Topic:The Beginning of Prayer
Then the man and his wife heard the sound of the Lord God as he was walking in the garden in the cool of the day, and they hid from the Lord God among the trees of the garden. But the Lord God called to the man, Where are you?
This is the beginning of prayer. It is suggested here that this was a habitual thing in the lives of Adam and Eve. It is rather remarkable, but the first prayer is recorded only after the fall. Yet the account suggests very plainly that prayer had been a continual delight and blessing to Adam and Eve, and was daily a part of their experience. This seems to be a habitual action on God’s part. He comes into the garden in the cool of the day to converse with the two that had come from his creative hand, and together they talked in the garden.
The most remarkable thing about this incident is that the initiative for beginning this prayer comes from God. It is the Lord who comes into the garden. It is the Lord who calls out for man. Prayer, therefore, begins with God. In many ways, that is the greatest truth about prayer that we can learn from this incident, because all through the rest of Scripture that truth underlies every prayer that is ever uttered from here on. So we must always read the accounts of Scripture from that point of view.
A lot of false teaching has gone out that pictures prayer as something man does to God. In the messages I have heard on prayer, at times it seems that it is man who rescues God from his own proclivity to judge by praying at the right time. But people are never more compassionate than God. Compassion is born of God and only shows up in human beings when it is implanted by the Spirit of God. You cannot feel compassion and mercy and pity without the moving of the Spirit of God. It is always a mistake to think that we are called on in the act of prayer to do something to God, or that we are being summoned to persevere in prayer to such a degree that we pray through and persuade a reluctant God to do or not to do something that he has set his heart upon. That is not prayer. Prayer, as in this first instance in the Garden of Eden, begins with God. It is God who calls. It is God who helps. That is why, when we feel a need or a desire to pray, or to set up a disciplined habit of prayer, it is God who has begun that. He has planted that desire in us and we are responding. We must remember that, because that is the first great truth about prayer in the Scripture.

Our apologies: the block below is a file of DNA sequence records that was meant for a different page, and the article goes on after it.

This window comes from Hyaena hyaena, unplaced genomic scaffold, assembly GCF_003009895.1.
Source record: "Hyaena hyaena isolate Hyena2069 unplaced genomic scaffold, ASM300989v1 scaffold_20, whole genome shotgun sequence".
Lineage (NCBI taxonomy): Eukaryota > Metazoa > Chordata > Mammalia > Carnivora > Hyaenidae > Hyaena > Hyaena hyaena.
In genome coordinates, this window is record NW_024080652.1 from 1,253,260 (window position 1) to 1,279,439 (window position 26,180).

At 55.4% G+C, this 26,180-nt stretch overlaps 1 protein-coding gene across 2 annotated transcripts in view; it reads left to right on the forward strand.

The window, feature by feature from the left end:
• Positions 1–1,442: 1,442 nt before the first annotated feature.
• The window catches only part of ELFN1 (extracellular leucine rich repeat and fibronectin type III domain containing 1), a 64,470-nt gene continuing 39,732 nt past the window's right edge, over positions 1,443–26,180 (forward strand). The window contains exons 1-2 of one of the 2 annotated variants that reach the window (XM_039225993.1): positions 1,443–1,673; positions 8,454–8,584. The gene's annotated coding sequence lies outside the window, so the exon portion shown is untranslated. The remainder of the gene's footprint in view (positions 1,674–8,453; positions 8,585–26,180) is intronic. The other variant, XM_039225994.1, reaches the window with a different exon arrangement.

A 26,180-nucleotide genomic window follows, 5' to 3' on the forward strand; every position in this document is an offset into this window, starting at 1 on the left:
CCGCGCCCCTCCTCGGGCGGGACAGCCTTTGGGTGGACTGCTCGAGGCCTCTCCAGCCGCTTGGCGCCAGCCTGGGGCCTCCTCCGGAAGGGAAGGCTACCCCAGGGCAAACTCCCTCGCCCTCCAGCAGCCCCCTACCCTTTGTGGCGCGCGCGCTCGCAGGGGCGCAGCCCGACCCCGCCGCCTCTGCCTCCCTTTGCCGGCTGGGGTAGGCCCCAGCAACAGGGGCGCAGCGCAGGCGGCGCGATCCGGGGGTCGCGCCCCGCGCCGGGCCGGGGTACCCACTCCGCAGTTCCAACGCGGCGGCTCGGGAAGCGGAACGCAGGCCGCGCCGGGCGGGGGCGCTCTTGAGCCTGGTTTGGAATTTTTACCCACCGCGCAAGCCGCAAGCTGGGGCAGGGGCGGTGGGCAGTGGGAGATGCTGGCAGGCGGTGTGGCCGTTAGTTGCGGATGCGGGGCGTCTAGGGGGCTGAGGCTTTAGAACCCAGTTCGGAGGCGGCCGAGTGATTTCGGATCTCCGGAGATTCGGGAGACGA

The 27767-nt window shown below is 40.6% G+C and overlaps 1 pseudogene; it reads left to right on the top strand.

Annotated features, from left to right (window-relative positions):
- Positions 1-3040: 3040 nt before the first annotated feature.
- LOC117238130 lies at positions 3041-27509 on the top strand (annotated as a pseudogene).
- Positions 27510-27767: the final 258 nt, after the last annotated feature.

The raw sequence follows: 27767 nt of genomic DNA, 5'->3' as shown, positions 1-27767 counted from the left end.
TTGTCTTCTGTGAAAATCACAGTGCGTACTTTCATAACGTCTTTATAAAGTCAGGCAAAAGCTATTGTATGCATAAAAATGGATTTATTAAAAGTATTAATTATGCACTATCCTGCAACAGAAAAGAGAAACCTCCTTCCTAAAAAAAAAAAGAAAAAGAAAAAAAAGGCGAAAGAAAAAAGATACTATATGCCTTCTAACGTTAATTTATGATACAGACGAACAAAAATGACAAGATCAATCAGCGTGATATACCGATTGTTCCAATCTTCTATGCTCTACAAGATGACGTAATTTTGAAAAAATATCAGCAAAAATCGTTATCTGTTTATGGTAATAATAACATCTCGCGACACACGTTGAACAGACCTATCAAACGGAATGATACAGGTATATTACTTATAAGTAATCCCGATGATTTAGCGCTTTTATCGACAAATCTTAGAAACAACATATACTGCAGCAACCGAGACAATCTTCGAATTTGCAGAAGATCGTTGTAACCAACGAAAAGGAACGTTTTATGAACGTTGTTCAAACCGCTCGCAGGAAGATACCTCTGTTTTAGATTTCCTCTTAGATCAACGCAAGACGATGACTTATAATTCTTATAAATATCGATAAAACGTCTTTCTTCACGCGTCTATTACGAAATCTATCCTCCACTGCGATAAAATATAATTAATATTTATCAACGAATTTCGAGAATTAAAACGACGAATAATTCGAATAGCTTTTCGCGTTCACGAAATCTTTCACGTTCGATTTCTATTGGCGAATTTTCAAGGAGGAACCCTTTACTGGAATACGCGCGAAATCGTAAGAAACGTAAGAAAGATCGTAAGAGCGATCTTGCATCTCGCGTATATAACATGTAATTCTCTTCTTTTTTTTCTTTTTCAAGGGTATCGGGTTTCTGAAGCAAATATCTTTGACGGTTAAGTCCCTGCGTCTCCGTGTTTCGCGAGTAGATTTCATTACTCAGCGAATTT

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Father, there are times when I hide myself, as Adam and Eve did. Thank you for the voice that refuses to let me go, but gently calls me out to deal with my infirmities and enables me to find the place of cleansing and forgiveness and restoration.
Does knowing that our desire and need to pray results from God’s initiative generate confidence in his willing response to our prayers? Do we dishonor his loving initiative by presuming to manipulate his response? Are we learning transparency and trust in our communication with our Father?